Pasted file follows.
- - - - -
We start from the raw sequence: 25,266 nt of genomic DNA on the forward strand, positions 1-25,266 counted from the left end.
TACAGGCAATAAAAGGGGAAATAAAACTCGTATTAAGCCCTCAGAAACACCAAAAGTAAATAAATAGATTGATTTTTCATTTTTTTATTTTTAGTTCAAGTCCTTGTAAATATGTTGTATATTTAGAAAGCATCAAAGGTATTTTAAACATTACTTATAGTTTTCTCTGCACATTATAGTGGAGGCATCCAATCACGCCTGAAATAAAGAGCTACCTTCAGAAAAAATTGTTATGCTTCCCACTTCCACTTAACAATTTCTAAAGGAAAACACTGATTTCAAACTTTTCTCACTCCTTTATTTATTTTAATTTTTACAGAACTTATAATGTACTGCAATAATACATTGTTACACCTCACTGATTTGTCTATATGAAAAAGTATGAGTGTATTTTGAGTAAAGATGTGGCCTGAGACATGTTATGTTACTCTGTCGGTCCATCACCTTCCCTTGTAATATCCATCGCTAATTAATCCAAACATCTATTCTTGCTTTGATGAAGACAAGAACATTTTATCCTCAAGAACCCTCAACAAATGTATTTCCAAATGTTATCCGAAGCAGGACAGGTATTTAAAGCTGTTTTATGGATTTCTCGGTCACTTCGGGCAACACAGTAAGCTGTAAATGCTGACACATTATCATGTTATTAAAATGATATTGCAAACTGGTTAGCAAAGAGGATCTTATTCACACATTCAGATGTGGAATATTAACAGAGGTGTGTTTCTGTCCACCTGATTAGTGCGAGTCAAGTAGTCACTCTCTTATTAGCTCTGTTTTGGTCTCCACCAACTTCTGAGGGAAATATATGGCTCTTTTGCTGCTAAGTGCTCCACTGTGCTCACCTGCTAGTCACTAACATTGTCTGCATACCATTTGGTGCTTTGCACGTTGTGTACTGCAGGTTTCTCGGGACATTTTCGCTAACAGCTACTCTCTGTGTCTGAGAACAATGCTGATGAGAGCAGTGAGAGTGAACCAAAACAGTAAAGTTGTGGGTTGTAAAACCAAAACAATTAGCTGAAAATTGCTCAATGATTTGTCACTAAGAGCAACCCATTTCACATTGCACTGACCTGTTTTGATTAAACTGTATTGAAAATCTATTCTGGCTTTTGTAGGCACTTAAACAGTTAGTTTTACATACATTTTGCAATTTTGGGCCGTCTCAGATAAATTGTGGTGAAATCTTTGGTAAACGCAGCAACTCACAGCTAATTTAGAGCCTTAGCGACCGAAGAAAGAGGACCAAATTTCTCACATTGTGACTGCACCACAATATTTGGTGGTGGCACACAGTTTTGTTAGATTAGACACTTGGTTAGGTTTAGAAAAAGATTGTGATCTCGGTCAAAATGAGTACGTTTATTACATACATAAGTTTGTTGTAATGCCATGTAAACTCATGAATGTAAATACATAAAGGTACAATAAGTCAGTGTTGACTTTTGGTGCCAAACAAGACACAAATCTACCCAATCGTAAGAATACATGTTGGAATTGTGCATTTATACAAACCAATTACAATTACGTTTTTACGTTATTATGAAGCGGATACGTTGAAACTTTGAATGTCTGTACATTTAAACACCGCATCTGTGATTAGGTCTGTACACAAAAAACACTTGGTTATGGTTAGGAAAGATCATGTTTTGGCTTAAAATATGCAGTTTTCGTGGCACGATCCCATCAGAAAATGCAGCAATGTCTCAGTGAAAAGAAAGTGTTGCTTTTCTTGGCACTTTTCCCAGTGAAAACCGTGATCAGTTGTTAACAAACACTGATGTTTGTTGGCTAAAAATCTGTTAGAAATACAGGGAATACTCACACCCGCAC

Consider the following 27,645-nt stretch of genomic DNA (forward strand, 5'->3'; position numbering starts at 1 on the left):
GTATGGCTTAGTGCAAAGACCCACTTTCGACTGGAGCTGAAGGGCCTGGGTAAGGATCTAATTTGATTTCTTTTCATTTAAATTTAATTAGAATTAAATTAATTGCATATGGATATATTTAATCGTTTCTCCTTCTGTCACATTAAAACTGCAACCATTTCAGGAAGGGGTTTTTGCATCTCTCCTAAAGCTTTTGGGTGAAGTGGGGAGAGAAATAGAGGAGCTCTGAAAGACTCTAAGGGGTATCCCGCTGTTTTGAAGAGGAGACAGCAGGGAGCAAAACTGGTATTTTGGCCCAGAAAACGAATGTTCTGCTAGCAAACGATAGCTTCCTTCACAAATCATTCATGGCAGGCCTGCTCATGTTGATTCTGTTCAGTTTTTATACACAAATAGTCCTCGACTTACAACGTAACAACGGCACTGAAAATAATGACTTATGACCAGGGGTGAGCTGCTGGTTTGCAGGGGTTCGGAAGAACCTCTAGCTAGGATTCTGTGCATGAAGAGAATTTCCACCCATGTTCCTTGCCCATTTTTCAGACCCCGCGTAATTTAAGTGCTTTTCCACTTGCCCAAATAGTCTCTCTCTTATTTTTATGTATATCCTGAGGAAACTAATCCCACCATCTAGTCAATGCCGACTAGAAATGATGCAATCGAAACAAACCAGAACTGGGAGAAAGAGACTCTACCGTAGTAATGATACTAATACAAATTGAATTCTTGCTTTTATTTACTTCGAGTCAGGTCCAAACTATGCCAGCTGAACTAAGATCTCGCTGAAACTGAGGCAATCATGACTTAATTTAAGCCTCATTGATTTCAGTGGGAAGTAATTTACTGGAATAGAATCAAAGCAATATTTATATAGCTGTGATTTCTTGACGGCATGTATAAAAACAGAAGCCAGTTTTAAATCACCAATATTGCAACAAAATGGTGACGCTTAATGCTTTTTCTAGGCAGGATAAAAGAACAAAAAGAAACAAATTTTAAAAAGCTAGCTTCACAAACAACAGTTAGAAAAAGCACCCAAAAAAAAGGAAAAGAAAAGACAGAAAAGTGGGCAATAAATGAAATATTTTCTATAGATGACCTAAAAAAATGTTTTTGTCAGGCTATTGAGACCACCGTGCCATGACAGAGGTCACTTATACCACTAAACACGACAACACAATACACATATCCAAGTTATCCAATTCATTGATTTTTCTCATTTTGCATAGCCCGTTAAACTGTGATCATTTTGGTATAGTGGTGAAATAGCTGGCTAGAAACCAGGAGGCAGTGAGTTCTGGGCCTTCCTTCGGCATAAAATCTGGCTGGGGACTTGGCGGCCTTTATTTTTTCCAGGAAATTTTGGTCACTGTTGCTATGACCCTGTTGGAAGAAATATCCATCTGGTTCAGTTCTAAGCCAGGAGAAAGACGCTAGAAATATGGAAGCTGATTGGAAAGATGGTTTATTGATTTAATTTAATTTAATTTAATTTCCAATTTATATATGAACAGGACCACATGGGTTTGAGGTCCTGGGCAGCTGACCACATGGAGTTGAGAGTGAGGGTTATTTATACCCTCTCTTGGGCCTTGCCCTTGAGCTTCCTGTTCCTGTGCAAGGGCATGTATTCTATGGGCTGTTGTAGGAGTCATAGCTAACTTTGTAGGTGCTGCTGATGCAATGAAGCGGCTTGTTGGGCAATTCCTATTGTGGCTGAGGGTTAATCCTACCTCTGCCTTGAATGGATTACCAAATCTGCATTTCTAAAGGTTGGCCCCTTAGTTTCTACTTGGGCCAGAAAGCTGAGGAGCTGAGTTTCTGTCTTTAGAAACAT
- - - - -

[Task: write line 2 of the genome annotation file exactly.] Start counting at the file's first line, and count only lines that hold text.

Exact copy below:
TACAGGCAATAAAAGGGGAAATAAAACTCGTATTAAGCCCTCAGAAACACCAAAAGTAAATAAATAGATTGATTTTTCATTTTTTTATTTTTAGTTCAAGTCCTTGTAAATATGTTGTATATTTAGAAAGCATCAAAGGTATTTTAAACATTACTTATAGTTTTCTCTGCACATTATAGTGGAGGCATCCAATCACGCCTGAAATAAAGAGCTACCTTCAGAAAAAATTGTTATGCTTCCCACTTCCACTTAACAATTTCTAAAGGAAAACACTGATTTCAAACTTTTCTCACTCCTTTATTTATTTTAATTTTTACAGAACTTATAATGTACTGCAATAATACATTGTTACACCTCACTGATTTGTCTATATGAAAAAGTATGAGTGTATTTTGAGTAAAGATGTGGCCTGAGACATGTTATGTTACTCTGTCGGTCCATCACCTTCCCTTGTAATATCCATCGCTAATTAATCCAAACATCTATTCTTGCTTTGATGAAGACAAGAACATTTTATCCTCAAGAACCCTCAACAAATGTATTTCCAAATGTTATCCGAAGCAGGACAGGTATTTAAAGCTGTTTTATGGATTTCTCGGTCACTTCGGGCAACACAGTAAGCTGTAAATGCTGACACATTATCATGTTATTAAAATGATATTGCAAACTGGTTAGCAAAGAGGATCTTATTCACACATTCAGATGTGGAATATTAACAGAGGTGTGTTTCTGTCCACCTGATTAGTGCGAGTCAAGTAGTCACTCTCTTATTAGCTCTGTTTTGGTCTCCACCAACTTCTGAGGGAAATATATGGCTCTTTTGCTGCTAAGTGCTCCACTGTGCTCACCTGCTAGTCACTAACATTGTCTGCATACCATTTGGTGCTTTGCACGTTGTGTACTGCAGGTTTCTCGGGACATTTTCGCTAACAGCTACTCTCTGTGTCTGAGAACAATGCTGATGAGAGCAGTGAGAGTGAACCAAAACAGTAAAGTTGTGGGTTGTAAAACCAAAACAATTAGCTGAAAATTGCTCAATGATTTGTCACTAAGAGCAACCCATTTCACATTGCACTGACCTGTTTTGATTAAACTGTATTGAAAATCTATTCTGGCTTTTGTAGGCACTTAAACAGTTAGTTTTACATACATTTTGCAATTTTGGGCCGTCTCAGATAAATTGTGGTGAAATCTTTGGTAAACGCAGCAACTCACAGCTAATTTAGAGCCTTAGCGACCGAAGAAAGAGGACCAAATTTCTCACATTGTGACTGCACCACAATATTTGGTGGTGGCACACAGTTTTGTTAGATTAGACACTTGGTTAGGTTTAGAAAAAGATTGTGATCTCGGTCAAAATGAGTACGTTTATTACATACATAAGTTTGTTGTAATGCCATGTAAACTCATGAATGTAAATACATAAAGGTACAATAAGTCAGTGTTGACTTTTGGTGCCAAACAAGACACAAATCTACCCAATCGTAAGAATACATGTTGGAATTGTGCATTTATACAAACCAATTACAATTACGTTTTTACGTTATTATGAAGCGGATACGTTGAAACTTTGAATGTCTGTACATTTAAACACCGCATCTGTGATTAGGTCTGTACACAAAAAACACTTGGTTATGGTTAGGAAAGATCATGTTTTGGCTTAAAATATGCAGTTTTCGTGGCACGATCCCATCAGAAAATGCAGCAATGTCTCAGTGAAAAGAAAGTGTTGCTTTTCTTGGCACTTTTCCCAGTGAAAACCGTGATCAGTTGTTAACAAACACTGATGTTTGTTGGCTAAAAATCTGTTAGAAATACAGGGAATACTCACACCCGCAC